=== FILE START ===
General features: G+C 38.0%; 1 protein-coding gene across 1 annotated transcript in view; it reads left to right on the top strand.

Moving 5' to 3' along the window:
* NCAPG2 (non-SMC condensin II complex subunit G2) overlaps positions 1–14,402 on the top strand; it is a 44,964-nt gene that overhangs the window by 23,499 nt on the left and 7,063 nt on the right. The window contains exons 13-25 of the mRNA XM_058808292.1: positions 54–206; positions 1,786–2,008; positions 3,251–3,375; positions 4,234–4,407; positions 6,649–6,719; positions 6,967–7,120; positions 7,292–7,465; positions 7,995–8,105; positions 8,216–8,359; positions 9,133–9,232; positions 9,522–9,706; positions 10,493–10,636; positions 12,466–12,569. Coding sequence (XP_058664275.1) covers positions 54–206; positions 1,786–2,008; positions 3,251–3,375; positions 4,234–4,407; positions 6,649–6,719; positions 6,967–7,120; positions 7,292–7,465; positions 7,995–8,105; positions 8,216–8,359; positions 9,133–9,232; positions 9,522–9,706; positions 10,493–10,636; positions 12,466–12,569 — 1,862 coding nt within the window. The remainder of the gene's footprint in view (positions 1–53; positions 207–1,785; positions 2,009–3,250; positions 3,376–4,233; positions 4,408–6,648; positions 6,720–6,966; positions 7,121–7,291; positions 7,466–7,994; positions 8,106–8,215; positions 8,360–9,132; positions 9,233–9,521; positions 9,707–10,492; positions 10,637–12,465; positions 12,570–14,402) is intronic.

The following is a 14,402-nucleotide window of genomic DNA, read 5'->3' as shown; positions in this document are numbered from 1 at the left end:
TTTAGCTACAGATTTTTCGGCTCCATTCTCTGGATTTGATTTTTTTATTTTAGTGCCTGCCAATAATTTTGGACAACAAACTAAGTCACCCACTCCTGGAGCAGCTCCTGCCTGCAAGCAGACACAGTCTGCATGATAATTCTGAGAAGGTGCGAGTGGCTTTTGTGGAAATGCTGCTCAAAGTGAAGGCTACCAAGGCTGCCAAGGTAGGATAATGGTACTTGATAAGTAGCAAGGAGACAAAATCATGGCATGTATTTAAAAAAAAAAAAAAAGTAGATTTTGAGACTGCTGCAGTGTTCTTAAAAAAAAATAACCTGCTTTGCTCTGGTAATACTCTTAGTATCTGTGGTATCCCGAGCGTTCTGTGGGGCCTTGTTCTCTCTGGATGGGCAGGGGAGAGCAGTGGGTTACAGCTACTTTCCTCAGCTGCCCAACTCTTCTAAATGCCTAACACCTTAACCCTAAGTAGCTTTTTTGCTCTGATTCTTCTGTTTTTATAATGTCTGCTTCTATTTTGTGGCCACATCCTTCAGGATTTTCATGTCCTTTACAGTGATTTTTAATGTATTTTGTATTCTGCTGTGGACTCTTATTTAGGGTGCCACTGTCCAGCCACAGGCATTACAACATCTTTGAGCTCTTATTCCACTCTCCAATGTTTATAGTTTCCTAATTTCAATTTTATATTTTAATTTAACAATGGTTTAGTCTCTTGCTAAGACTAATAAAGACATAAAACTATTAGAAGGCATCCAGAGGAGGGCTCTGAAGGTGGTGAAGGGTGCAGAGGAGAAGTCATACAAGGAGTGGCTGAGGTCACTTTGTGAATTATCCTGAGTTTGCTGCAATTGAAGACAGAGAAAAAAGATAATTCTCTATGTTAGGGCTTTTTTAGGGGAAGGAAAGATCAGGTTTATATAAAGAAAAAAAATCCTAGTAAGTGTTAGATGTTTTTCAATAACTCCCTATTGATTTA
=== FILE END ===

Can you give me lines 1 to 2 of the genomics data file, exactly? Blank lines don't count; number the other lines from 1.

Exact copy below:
General features: G+C 38.0%; 1 protein-coding gene across 1 annotated transcript in view; it reads left to right on the top strand.

Moving 5' to 3' along the window: